Book Summary: Don’t make me think by Steve Krug


I just finished reading this book. This is a very good book on usability. Everyone who is interested in improving their website, or in being a success in the Web domain, should read this.

I wanted to write a summary for myself for the times when I am not having this book with me and want to recap the main points discussed, or for the time when I am in a hurry and just want a summary to go through before starting my work. So, here it goes..
(Please read the book for detailed information and explanations. It will be totally worth it. Don’t expect to know everything there is in the book by reading the highlights below.)

1. Usability is mostly just common sense, but not necessarily obvious until after someone has pointed it out to you.

2. First law of Usability: “Don’t make me think”
* Get rid of uncommon names/text
* links/buttons should be obviously clickable
* Pages should be self evident, etc.

3. How we use the web
* we don’t read pages, we scan them
* We don’t make optimal choices. We satisfice (choose first reasonable option)
* we don’t figure out how things work. We muddle through

4. Design pages for scanning, not reading
* Clear visual hierarchy
* Conventions are your friends
* Break pages into clearly defined areas
* Make it obvious what’s clickable
* Keep noise down to a dull roar

5. It doesn’t matter how many times i have to click, as long as each click is a mindless, unambiguous choice.

6. Get rid of half the words on each page, then get rid of half of what’s left

7. Web navigation.
Following elements should be presented as per conventions:
* Site ID
* Sections
* Utilities
* Subsections
* “You are here” indicator
* Page name
* Local navigation (Things at current level)
* Small text version (links in footer)

8. Web navigation.
* Persistent navigation including 5 elements – Site ID, “home” link, Search option, Utilities, Sections

9. To check if a page is well designed – Choose a page, keep at arms length , and answer following questions as quickly as possible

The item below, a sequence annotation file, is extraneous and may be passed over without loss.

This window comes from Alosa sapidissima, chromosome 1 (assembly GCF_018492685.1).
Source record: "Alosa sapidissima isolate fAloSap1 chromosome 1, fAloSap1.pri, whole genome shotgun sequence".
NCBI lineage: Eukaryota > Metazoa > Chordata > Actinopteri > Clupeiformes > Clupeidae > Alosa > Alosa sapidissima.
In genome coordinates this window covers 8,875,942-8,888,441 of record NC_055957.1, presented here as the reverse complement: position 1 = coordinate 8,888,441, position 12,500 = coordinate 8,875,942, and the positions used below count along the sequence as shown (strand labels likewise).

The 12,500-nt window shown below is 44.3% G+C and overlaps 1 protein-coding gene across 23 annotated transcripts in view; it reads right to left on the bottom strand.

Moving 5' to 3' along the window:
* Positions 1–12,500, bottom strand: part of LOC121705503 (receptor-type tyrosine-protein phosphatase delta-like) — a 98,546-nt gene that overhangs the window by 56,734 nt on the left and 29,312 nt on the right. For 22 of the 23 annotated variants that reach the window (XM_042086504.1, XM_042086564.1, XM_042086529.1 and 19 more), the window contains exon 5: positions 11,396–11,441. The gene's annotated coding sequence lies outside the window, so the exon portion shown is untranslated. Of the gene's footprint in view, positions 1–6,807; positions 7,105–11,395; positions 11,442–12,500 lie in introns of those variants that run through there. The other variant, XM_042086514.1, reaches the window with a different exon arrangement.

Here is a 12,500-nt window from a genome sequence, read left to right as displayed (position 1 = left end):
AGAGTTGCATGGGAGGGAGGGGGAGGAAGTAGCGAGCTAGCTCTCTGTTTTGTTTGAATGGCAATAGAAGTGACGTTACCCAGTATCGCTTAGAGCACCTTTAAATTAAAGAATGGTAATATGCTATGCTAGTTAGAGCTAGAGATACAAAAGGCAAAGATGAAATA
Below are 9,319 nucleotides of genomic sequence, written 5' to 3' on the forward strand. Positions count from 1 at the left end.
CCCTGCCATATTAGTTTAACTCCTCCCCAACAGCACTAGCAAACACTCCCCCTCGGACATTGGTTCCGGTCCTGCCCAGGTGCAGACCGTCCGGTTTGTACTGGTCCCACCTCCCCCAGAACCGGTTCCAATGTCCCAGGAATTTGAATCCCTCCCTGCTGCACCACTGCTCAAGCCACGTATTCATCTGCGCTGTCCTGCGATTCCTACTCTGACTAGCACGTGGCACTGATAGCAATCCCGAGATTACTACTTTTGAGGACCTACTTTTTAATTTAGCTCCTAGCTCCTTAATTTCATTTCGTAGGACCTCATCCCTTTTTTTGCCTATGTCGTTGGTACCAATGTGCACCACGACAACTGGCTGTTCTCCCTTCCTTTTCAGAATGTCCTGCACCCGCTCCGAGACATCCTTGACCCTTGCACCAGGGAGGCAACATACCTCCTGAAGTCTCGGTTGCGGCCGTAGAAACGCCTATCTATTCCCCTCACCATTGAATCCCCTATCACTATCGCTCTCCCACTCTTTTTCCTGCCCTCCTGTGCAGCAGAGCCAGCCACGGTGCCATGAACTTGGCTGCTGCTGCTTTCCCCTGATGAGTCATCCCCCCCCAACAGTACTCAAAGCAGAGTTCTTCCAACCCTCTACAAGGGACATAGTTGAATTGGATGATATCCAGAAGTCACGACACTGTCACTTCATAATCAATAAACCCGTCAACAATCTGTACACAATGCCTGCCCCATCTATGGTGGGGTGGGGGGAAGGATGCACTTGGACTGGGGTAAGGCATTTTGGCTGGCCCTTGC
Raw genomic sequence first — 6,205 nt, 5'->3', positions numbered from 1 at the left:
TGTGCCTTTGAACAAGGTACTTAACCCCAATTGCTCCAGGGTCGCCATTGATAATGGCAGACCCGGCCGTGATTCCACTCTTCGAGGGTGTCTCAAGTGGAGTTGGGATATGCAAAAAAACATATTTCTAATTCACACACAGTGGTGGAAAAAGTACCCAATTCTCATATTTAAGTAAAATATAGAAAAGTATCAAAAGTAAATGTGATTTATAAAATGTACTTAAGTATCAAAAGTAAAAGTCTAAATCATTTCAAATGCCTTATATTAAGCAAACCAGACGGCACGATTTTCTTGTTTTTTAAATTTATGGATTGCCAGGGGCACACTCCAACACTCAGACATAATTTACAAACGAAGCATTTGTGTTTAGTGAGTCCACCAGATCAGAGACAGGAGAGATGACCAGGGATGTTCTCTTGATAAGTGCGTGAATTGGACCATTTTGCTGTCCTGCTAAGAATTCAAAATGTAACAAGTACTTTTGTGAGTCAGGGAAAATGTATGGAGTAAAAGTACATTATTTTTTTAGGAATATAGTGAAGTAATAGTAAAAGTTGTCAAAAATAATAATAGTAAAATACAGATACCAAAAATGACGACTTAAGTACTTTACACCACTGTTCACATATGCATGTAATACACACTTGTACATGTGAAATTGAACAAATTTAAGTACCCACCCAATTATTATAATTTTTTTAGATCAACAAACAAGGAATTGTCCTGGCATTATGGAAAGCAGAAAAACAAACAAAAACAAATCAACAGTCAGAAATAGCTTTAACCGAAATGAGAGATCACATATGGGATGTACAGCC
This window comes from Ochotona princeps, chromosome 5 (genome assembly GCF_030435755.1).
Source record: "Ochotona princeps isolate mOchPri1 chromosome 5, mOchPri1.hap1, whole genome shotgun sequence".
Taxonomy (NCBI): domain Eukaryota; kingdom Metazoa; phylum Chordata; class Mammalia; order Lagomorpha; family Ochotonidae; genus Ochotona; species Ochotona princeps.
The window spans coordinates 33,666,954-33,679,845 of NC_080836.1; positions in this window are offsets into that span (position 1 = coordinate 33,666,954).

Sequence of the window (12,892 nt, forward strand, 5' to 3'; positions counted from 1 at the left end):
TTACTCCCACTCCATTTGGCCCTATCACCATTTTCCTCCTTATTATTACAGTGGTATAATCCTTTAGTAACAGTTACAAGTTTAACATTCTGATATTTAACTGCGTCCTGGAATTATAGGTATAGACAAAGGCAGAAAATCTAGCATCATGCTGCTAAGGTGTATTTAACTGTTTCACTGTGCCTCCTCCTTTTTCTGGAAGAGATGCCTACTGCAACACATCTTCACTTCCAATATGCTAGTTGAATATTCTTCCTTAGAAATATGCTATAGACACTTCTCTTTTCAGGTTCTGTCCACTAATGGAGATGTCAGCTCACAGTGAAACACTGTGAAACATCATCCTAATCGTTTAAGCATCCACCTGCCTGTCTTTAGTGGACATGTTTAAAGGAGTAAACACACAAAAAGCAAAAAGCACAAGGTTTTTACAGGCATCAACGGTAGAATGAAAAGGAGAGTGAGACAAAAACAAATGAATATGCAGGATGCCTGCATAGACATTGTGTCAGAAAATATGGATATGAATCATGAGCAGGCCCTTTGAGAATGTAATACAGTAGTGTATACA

* What site is this? (Site ID)
* What page am I on? (Page name)
* What are major sections of this site? (Sections)
* What are my options at this level? (Local navigation)
* Where am I in the scheme of things? (Bread crumbs)
* How can I search?

10. Home page should answer the following 4 questions, at a glance, correctly and unambiguously –
* What is this?
* What do they have here?
* What can I do here?
* Why should I be here – and not somewhere else?
* Where do I start?

11. Add a good tagline to make it clearer

12. Web design arguments within team are a waste of time. Instead, conduct usability tests by calling outside people for opinion

13. Ideal number of users for each round of testing is three, at most four

14. How to conduct usability testing – two kinds of testing – “get it” testing, “key task” testing

15. For doing usability testing by yourself, find more advice in chapter “Usability testing: The movie” that is in the first edition of this book

16. Web site should be behaving like a Mensch. Each problem user encounters on the site lowers the user’s level of goodwill reservoir

17. Things that diminish good will
* Hiding information that I want
* Punishing me for not doing things your way
* Asking me for information you don’t really need
* Faux sincerity, and disingenuous attempts to convince me that you care about me
* Putting sizzle in my way – Flash intros, animations, etc
* You site looks amateurish

18. Things that increase goodwill
* Know the main things that people want to do on your site and make them obvious and easy
* Tell me what I want to know
* Save me steps wherever you can
* Put effort into it
* Know what questions I am likely to have, and answer them
* Provide me with creature comforts like printer friendly pages
* Make it easy to recover from errors
* When in doubt, apologize

19. Accessibility is part of Usability
5 things you can do right now:
* Fix usability problems that confuse everyone
* Read an article. Highly recommended article – “Guidelines for accessible and usable Web sites: Observing users who work with screen readers” by Mary Theofanos and Janice Redish
* Read a book
* Start using cascading style sheets
* Make sure you have implemented the most common things
– Add appropriate alt text to images
– Make your forms readable with screen readers. Use labels for fields
– Create a “skip to main content” link at the beginning of the page
– Make all content accessible by keyboard
– Don’t use java script without a good reason
– Use client-side (not server-side) image maps